Saturday, December 04, 2010

A Winter's Morning

At dawn, an old pier on Manhattan's East Side looked as though it could have been set in concrete, so calm was the East River...

There was nothing concrete about the flow of brisk shoppers and workers on Eighth Avenue.

I saw some nice reflected light playing off old bricks on West 35th Street...

A relief on the wall of Housing Court in lower Manhattan...

And —what a relief — on this occasion, merely walking past our dear friends at 100 Centre Street...!

Later in the day, a man and his best friend crossed Manhattan Avenue near West 125th Street in Harlem. I just discovered recently that the sharp curve of West 125th Street right about where Manhattan Avenue crosses it — one might accurately call it a dog-leg corner — this section of West 125th Street was called "Manhattan Street" until the locals voted to change the name in 1920.

And right before I saw that man and his dog, I glimpsed some great square box belonging to Columbia University, seen through the leaves and cast iron railings of Morningside Park.
Who is that in shadowed silhouette? The picture taker himself, the one and only, merely, just, only — me.

None of You Are Getting Past Me

In September, President Obama came to New York City early one evening for a fundraising dinner or two and then to appear on the TV show, "The View," the following morning. Above, a cop with a couple of disconcerted pedestrians.

Wednesday, December 01, 2010

Ssssh! Sailors on 42nd Street

New York City is sometimes the Big Apple, and sometimes it's the Capital of the World.  In some parts of Manhattan, when in a certain frame of mind, one can conjure up Fritz Lang's Metropolis. As that old song goes:  "The great big city's a wondrous toy / Just made for a girl and boy..."

The song is called "Manhattan," and it is a duet between two young lovers, too poor to afford the traditional Summer vacation escape from the Big City.  But they make the best of things:  "We'll settle down / Right here in town..."

We'll have Manhattan,
The Bronx and Staten
Island too.
It's lovely going through
The zoo
It's very fancy
On old Delancey
Street, you know...

And chances are the young pair might see sailors such as those chaps above. Because long before it was the Apple, and before it claimed the title of Center of the World, New York was a nautical town and if you didn't see a string of onions in Paris or fog in London, you would see sailors in NYC.  Amusingly for the time in which the song was written (1925), the song alludes to gay New York: "We'll go to Greenwich / Where modern men itch / To be free," Greenwich Village being the part of the city (indeed, of the world) with the longest history of being a place of openness and tolerance of those of a different sexual orientation. Rhyming Greenwich with itch is only one of the songs funny rhymes.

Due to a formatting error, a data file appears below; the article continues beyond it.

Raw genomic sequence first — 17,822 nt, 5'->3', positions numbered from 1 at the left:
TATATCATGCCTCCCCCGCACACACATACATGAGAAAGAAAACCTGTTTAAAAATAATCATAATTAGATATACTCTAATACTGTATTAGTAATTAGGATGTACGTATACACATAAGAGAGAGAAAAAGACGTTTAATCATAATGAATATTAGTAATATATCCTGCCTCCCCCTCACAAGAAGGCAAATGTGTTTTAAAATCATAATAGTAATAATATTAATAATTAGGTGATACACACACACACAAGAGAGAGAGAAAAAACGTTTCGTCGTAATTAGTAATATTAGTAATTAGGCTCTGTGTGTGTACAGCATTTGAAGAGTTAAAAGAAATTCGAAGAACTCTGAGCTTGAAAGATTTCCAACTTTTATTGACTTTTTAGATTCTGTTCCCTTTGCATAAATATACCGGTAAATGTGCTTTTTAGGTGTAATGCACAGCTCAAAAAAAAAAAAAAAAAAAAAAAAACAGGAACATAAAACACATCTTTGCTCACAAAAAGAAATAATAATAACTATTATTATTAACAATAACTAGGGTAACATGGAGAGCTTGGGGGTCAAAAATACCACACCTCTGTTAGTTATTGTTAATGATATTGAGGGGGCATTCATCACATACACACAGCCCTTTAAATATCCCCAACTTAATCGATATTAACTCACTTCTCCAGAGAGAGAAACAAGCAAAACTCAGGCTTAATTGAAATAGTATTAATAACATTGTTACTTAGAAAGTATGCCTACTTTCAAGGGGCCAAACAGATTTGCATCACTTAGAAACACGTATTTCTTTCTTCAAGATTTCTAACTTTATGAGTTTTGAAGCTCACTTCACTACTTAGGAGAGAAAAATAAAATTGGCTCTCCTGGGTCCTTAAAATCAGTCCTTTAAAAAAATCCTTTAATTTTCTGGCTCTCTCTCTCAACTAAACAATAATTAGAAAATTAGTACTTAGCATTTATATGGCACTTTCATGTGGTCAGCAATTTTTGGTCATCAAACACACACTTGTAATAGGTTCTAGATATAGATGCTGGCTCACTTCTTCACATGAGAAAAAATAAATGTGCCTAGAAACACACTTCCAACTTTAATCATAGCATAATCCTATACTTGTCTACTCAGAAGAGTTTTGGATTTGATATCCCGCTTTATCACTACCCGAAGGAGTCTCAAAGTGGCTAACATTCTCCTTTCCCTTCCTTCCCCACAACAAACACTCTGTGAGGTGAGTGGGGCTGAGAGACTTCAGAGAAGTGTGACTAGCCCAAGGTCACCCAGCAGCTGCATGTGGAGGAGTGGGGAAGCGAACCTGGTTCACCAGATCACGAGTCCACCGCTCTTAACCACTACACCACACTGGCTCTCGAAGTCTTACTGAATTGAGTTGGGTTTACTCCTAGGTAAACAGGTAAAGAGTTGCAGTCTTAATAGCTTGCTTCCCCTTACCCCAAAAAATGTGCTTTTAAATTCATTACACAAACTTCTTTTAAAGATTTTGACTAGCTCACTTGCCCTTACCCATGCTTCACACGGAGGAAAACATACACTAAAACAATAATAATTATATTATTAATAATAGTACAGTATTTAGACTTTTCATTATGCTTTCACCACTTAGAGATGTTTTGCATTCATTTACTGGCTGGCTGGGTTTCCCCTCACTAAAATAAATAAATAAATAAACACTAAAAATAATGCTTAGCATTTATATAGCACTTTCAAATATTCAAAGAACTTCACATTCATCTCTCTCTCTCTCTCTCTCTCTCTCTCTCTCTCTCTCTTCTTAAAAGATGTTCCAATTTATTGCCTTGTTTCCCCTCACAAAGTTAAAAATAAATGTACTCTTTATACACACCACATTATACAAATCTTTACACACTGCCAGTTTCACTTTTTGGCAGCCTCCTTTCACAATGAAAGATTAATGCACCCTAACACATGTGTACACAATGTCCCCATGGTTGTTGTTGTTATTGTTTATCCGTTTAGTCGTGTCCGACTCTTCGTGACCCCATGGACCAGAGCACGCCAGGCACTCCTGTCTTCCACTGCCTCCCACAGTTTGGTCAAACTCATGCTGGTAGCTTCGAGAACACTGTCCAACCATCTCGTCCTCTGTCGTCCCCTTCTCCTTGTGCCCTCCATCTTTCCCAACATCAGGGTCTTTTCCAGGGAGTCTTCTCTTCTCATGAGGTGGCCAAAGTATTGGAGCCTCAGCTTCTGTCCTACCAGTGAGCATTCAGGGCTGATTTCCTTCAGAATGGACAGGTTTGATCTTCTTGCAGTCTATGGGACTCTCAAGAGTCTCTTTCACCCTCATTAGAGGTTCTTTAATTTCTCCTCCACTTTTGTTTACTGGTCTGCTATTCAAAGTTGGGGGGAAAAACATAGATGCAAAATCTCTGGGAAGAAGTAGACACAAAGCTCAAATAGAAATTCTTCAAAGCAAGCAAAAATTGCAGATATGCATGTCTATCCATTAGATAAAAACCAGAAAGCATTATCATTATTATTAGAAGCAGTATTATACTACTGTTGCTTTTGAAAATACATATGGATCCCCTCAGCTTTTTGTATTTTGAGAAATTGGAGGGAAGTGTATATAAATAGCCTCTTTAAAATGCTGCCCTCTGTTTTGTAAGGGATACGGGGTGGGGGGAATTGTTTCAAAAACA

This has been a long introduction that at last brings together sailors and gays. Long indeed, but at least after mentioning many other things, I got them together in the one sentence.

Which is more than the Office of the President  of the United States could do, or at least whomever it is sent out the email yesterday announcing that the pernicious policy of throwing gay men and women out of the U.S. Military if their orientation is revealed, will be overturned.

I got an email from Organizing for America/ which incredibly talked the whole "Don't Ask, Don't Tell" issue up and down, back and forth, lauded the Pentagon for releasing a study yesterday that "found that 70 percent of troops do not believe the change would have a negative impact on morale, and troop readiness would not be affected,"condemned those stubborn old Republican Senators like well-known Prisoner-of-War-Heroism John McCain who want "Don't Ask, Don't Tell" to stay, and yet that email did not use the words homosexual or gay once. Not once. Nor the term "sexual orientation."

Are they scared to? Ironically, of course, the 1993 law which enshrined the "Don't Ask, Don't Tell" policy had to go to painstaking lengths to define what it was all about — sample quotation: "The term 'homosexual' means a person, regardless of sex, who engages in, attempts to engage in, has a propensity to engage in, or intends to engage in homosexual acts, and includes the terms 'gay' and 'lesbian'." 

Have a good look at the shorter version of the email I got, here. That is the cowering, terrified, barely-beating heart of Liberalism, championing your cause very quietly.